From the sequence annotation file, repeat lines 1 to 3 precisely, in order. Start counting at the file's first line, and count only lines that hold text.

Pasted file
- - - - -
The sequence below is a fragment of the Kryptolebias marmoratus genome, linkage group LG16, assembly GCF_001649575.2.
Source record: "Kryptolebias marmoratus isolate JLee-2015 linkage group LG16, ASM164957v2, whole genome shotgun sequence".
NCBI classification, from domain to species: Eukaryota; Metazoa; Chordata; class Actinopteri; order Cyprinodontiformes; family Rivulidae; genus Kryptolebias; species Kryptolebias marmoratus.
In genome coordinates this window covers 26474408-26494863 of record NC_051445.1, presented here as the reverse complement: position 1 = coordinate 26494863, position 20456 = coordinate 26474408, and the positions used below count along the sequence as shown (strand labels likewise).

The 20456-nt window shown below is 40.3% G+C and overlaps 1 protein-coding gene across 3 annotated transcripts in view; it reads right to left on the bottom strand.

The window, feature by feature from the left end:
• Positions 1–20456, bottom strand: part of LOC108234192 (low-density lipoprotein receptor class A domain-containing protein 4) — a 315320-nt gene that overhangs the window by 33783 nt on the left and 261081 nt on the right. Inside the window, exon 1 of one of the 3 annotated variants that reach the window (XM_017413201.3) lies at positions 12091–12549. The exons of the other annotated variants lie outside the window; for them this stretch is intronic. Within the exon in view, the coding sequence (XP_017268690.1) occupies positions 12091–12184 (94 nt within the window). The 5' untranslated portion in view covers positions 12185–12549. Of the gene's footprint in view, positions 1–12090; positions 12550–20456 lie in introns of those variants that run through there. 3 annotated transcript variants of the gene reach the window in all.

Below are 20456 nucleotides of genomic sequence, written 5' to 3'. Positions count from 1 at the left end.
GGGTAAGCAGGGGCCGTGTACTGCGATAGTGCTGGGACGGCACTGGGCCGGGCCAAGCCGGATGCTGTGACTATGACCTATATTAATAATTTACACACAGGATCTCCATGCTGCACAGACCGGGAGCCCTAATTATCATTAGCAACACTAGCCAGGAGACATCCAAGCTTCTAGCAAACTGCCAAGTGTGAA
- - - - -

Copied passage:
The sequence below is a fragment of the Kryptolebias marmoratus genome, linkage group LG16, assembly GCF_001649575.2.
Source record: "Kryptolebias marmoratus isolate JLee-2015 linkage group LG16, ASM164957v2, whole genome shotgun sequence".
NCBI classification, from domain to species: Eukaryota; Metazoa; Chordata; class Actinopteri; order Cyprinodontiformes; family Rivulidae; genus Kryptolebias; species Kryptolebias marmoratus.